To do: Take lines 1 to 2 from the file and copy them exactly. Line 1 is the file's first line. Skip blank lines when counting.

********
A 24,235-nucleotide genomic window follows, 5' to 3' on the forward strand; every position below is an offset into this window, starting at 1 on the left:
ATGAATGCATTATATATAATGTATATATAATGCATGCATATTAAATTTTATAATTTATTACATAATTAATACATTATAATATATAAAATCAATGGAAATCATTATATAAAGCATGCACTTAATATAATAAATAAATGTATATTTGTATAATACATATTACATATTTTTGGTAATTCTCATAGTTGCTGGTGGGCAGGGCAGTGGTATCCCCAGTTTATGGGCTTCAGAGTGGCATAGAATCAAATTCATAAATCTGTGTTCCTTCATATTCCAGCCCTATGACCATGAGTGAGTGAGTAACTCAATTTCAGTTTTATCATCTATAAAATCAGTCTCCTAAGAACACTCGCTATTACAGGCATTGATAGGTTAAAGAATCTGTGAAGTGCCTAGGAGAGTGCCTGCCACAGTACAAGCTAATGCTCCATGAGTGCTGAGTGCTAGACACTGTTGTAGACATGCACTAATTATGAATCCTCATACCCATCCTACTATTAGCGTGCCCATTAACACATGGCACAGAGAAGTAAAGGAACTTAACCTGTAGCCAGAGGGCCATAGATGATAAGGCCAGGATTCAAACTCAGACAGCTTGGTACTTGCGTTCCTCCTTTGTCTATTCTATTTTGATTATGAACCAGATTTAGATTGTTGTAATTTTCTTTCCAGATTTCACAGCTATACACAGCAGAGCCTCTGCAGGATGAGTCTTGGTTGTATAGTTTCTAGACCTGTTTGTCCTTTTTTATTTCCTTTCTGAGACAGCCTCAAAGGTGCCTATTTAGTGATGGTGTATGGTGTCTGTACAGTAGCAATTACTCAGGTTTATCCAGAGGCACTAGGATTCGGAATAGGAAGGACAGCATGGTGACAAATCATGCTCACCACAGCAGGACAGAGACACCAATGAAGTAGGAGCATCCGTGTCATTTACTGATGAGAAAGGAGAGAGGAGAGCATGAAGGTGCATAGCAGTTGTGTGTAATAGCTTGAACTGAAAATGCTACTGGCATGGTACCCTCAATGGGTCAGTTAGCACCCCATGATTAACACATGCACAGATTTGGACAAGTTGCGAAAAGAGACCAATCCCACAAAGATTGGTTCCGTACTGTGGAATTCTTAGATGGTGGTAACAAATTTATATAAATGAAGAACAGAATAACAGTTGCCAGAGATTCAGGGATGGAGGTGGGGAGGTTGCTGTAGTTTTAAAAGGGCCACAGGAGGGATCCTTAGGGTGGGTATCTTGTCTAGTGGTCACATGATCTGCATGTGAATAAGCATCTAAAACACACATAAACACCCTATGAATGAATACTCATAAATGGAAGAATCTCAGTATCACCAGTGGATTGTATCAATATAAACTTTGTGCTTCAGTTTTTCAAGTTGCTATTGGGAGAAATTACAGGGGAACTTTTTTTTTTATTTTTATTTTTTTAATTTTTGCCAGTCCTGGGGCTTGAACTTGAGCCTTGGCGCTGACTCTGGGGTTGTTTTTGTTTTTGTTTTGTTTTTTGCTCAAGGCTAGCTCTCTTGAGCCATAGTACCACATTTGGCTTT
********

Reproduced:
A 24,235-nucleotide genomic window follows, 5' to 3' on the forward strand; every position below is an offset into this window, starting at 1 on the left:
ATGAATGCATTATATATAATGTATATATAATGCATGCATATTAAATTTTATAATTTATTACATAATTAATACATTATAATATATAAAATCAATGGAAATCATTATATAAAGCATGCACTTAATATAATAAATAAATGTATATTTGTATAATACATATTACATATTTTTGGTAATTCTCATAGTTGCTGGTGGGCAGGGCAGTGGTATCCCCAGTTTATGGGCTTCAGAGTGGCATAGAATCAAATTCATAAATCTGTGTTCCTTCATATTCCAGCCCTATGACCATGAGTGAGTGAGTAACTCAATTTCAGTTTTATCATCTATAAAATCAGTCTCCTAAGAACACTCGCTATTACAGGCATTGATAGGTTAAAGAATCTGTGAAGTGCCTAGGAGAGTGCCTGCCACAGTACAAGCTAATGCTCCATGAGTGCTGAGTGCTAGACACTGTTGTAGACATGCACTAATTATGAATCCTCATACCCATCCTACTATTAGCGTGCCCATTAACACATGGCACAGAGAAGTAAAGGAACTTAACCTGTAGCCAGAGGGCCATAGATGATAAGGCCAGGATTCAAACTCAGACAGCTTGGTACTTGCGTTCCTCCTTTGTCTATTCTATTTTGATTATGAACCAGATTTAGATTGTTGTAATTTTCTTTCCAGATTTCACAGCTATACACAGCAGAGCCTCTGCAGGATGAGTCTTGGTTGTATAGTTTCTAGACCTGTTTGTCCTTTTTTATTTCCTTTCTGAGACAGCCTCAAAGGTGCCTATTTAGTGATGGTGTATGGTGTCTGTACAGTAGCAATTACTCAGGTTTATCCAGAGGCACTAGGATTCGGAATAGGAAGGACAGCATGGTGACAAATCATGCTCACCACAGCAGGACAGAGACACCAATGAAGTAGGAGCATCCGTGTCATTTACTGATGAGAAAGGAGAGAGGAGAGCATGAAGGTGCATAGCAGTTGTGTGTAATAGCTTGAACTGAAAATGCTACTGGCATGGTACCCTCAATGGGTCAGTTAGCACCCCATGATTAACACATGCACAGATTTGGACAAGTTGCGAAAAGAGACCAATCCCACAAAGATTGGTTCCGTACTGTGGAATTCTTAGATGGTGGTAACAAATTTATATAAATGAAGAACAGAATAACAGTTGCCAGAGATTCAGGGATGGAGGTGGGGAGGTTGCTGTAGTTTTAAAAGGGCCACAGGAGGGATCCTTAGGGTGGGTATCTTGTCTAGTGGTCACATGATCTGCATGTGAATAAGCATCTAAAACACACATAAACACCCTATGAATGAATACTCATAAATGGAAGAATCTCAGTATCACCAGTGGATTGTATCAATATAAACTTTGTGCTTCAGTTTTTCAAGTTGCTATTGGGAGAAATTACAGGGGAACTTTTTTTTTTATTTTTATTTTTTTAATTTTTGCCAGTCCTGGGGCTTGAACTTGAGCCTTGGCGCTGACTCTGGGGTTGTTTTTGTTTTTGTTTTGTTTTTTGCTCAAGGCTAGCTCTCTTGAGCCATAGTACCACATTTGGCTTT